Tell Them Where the Landmines Are


President George Bush and President-elect Bill Clinton shake hands during a stroll around the White House grounds, in a post-election visit by Clinton, Nov. 1, 1992. (Photo by Cynthia Johnson | The LIFE Images Collection)

President George Bush and President-elect Bill Clinton shake hands during a stroll around the White House grounds, in a post-election visit by Clinton, Nov. 1, 1992. (Photo by Cynthia Johnson | The LIFE Images Collection)

The morning after President George H. W. Bush lost the election to then President-Elect Bill Clinton, I was driving to work at the Pentagon when my 11-year-old son called me on my mobile phone.  He knew the election results meant I had lost my job in the Defense Department and wanted to cheer me up. As both of our voices cracked, I realized how lucky I was: No matter what happened during my upcoming, unexpected job search, my family and I would be OK.

 

I had worked in the Bush Administration since Day One in both the White House and the Pentagon. I was serving as Deputy Assistant Secretary of Defense in the department’s massive global counter-narcotics effort. It was an exciting, important job, and I loved every minute of it.

 

That morning, President Bush had invited all his appointees from the various departments and agencies to a gathering on the White House’s South Lawn. The grounds filled with a somber crowd of several hundred staffers. As President and Mrs. Bush walked on to the hastily arranged platform, the crowd erupted – many of us with tears running down our cheeks.

 

The President spoke of the pride he had in his administration’s accomplishments and thanked us for the part that each of us had played in trying to do good things for our nation. Most importantly, he wished his successor the greatest of success and charged each of us with doing whatever was necessary to ensure the “smoothest transition in Presidential history.” Departing the White House grounds, I felt buoyed by the President’s words.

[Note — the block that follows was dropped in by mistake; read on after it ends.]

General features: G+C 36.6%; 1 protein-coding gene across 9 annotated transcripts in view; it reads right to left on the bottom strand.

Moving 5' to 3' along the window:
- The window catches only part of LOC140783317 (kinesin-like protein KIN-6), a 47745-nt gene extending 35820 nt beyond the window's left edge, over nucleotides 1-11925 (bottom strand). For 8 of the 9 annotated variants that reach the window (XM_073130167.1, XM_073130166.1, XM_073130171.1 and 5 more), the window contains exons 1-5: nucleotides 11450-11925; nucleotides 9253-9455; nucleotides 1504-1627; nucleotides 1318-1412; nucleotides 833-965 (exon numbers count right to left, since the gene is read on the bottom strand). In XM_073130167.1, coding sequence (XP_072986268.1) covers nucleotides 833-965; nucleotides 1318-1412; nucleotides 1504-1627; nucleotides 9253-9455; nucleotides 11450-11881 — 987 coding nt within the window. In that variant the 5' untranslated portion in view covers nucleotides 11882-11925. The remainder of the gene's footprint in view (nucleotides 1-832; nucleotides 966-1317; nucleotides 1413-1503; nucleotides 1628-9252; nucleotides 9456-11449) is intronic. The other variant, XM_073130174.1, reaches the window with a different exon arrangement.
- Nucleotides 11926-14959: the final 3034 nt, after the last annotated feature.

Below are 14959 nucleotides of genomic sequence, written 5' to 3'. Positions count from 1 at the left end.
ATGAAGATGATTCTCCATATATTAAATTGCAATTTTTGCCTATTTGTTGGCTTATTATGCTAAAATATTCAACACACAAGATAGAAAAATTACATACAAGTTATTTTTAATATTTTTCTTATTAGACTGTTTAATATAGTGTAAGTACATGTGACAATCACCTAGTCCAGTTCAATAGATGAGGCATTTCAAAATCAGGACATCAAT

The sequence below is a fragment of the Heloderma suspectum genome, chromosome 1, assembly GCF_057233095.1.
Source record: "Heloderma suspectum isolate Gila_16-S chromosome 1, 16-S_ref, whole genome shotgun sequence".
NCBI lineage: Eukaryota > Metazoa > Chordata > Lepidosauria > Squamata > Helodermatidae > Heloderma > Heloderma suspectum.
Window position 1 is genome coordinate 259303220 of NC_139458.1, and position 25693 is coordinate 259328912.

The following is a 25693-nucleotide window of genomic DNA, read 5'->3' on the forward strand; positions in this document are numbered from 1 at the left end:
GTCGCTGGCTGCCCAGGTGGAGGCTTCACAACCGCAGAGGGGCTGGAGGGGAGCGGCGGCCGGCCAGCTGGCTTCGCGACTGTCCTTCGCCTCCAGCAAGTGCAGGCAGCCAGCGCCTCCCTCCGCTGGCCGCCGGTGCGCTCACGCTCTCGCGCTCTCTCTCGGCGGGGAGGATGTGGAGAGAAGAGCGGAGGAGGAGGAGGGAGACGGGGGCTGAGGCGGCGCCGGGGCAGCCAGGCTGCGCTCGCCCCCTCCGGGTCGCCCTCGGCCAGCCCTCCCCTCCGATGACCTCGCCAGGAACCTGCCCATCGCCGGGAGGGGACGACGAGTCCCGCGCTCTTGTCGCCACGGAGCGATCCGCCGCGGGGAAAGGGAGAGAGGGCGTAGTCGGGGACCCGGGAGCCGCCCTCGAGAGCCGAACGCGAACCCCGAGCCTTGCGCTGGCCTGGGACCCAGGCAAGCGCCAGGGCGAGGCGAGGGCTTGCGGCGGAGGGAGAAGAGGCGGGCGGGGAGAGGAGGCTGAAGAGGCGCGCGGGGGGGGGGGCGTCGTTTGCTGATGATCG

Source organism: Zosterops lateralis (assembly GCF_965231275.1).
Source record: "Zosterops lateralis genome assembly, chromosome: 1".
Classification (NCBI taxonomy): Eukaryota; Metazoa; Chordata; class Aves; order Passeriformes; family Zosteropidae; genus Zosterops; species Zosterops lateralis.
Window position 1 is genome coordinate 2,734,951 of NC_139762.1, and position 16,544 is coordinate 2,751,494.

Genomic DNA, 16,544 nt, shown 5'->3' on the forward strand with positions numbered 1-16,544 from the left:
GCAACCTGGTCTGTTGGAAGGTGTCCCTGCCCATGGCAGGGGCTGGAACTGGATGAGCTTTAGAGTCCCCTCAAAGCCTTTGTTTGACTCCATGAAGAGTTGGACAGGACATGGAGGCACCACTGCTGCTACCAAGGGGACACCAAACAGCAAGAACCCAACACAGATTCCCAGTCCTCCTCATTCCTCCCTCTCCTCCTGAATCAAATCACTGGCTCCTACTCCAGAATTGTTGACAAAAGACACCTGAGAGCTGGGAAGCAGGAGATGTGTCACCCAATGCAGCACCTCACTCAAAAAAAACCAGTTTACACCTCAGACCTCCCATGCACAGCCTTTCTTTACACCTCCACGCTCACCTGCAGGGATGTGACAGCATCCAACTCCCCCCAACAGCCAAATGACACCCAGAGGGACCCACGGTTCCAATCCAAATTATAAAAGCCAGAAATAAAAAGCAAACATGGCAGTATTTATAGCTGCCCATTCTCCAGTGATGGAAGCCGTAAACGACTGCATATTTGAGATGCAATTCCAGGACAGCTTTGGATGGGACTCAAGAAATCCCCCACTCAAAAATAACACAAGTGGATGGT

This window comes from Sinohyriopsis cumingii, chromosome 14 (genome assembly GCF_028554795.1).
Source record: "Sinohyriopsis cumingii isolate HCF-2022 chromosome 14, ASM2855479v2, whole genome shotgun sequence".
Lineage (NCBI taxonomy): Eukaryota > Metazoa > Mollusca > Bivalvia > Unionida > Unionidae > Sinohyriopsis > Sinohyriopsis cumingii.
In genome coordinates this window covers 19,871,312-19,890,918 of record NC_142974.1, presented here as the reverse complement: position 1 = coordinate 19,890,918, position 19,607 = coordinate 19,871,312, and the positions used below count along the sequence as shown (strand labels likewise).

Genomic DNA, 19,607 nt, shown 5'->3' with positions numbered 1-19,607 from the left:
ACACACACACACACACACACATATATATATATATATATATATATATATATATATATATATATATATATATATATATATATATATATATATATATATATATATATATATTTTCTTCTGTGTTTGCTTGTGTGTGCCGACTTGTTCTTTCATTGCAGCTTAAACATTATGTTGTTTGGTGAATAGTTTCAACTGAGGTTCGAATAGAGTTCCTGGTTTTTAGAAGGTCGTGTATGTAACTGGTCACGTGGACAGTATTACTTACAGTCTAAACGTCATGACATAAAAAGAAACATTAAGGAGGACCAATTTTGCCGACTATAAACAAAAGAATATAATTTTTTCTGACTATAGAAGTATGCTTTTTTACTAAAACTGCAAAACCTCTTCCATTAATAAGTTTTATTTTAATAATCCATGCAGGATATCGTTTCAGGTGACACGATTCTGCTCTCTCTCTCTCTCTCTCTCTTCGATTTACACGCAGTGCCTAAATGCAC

Upon returning to the Pentagon, my boss, a no-nonsense Assistant Secretary of Defense, made sure that we had gotten the message from President Bush: we had a duty to the new administration to help them take over this mission. My work in the DOD’s counter-drug program was a complex and controversial one and, at the time, a new mission for the military.  My boss told me that I had to make sure, in a manner of speaking, to “let them know where the land mines are.” Accordingly, I called my division directors into my office and tasked each of them with preparing comprehensive briefing books in each of their areas. With an annual counter-drug budget approaching $1.5B, it was particularly important to make sure the next team understood how the budget was constructed and allocated.

 


Outgoing President George H.W. Bush left his letter in the Oval Office for President Bill Clinton on Inauguration Day, Jan. 20, 1993.

Outgoing President George H.W. Bush left his letter in the Oval Office for President Bill Clinton on Inauguration Day, Jan. 20, 1993.

My staff worked day and night for several weeks until we had a series of briefing books that we were proud of. A transition office was established in the Office of the Secretary of Defense, which was staffed by members of the new administration. It is a source of great pride to me that one of my last official acts before leaving office was to deliver these documents to the incoming team. When I walked to my car in the Pentagon parking lot for the final time, I did so with a clear conscience and an eagerness for the new challenges ahead.

 

My experience was not unique. The same process was occurring in hundreds of government offices throughout Washington. We were all motivated by the President’s insistence that it was in the national interest to make sure that we prepared the new administration to face the challenges that lay ahead. No one grumbled or blew it off. To borrow a nautical phrase, we were not going to let the “Old Man” down.

 

President Trump’s kneecapping of a proper transition to the Biden administration is without precedent in American presidential history. Indeed, it may be a new low in what has become a norm-shattering, ethically indifferent, dishonest, and scornful presidency. Although predictable, President Trump’s refusal to concede is pathetic and embarrassing, but that’s not all. His refusal to allow for a transition to an inevitable new administration puts all of us at risk. If 2020 has taught us anything, it’s that we live in a dangerous, unpredictable, and unforgiving world. Trump’s behavior is shameful and unconscionable.

 

There is a fundamental responsibility, recognized by virtually every former President, to prepare his successor to be as equipped as possible to lead this great nation. While Trump ignores this sacred duty, Republican allies, GOP leadership, and senior advisors either avert their collective gaze or, worse again, issue statements of support. Is there no one who can convince Trump to work with the new administration? Will there be someone who will show the Biden team where the landmines are? I fear that there isn’t.

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